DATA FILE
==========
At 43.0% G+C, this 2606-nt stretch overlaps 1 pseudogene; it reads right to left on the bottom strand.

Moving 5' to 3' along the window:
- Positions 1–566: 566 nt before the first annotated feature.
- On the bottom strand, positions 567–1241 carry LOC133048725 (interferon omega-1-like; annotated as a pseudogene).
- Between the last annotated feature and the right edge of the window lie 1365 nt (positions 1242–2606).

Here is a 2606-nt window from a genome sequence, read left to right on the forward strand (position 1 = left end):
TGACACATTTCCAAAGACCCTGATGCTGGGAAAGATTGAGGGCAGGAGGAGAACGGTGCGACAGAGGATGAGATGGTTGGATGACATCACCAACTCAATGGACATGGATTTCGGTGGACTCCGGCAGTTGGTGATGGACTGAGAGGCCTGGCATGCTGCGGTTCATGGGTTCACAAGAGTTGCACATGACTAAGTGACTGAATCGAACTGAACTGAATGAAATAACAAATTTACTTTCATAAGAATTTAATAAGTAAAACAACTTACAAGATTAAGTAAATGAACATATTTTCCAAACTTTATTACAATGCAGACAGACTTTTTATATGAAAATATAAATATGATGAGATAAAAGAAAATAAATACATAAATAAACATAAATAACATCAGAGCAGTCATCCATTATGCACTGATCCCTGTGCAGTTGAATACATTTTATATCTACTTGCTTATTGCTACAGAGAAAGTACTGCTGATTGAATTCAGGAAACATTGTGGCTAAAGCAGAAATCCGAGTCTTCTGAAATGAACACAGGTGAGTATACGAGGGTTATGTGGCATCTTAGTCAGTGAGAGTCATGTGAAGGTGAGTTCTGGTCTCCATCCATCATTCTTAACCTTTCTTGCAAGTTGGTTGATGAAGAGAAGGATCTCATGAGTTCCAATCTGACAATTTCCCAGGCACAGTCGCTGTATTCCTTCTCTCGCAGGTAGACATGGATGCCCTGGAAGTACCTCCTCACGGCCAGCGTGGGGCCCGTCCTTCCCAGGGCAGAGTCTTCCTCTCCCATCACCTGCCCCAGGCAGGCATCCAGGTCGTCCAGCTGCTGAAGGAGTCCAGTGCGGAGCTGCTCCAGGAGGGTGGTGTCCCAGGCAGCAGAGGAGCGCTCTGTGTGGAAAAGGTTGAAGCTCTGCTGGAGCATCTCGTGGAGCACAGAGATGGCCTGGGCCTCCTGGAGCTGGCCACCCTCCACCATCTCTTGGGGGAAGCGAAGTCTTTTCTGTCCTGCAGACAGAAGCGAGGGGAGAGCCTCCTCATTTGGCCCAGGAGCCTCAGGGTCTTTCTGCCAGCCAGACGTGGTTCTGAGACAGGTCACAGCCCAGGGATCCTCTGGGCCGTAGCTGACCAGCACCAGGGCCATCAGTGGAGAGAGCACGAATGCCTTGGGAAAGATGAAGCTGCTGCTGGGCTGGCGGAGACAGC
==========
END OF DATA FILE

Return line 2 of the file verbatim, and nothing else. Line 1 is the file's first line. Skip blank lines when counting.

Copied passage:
Moving 5' to 3' along the window: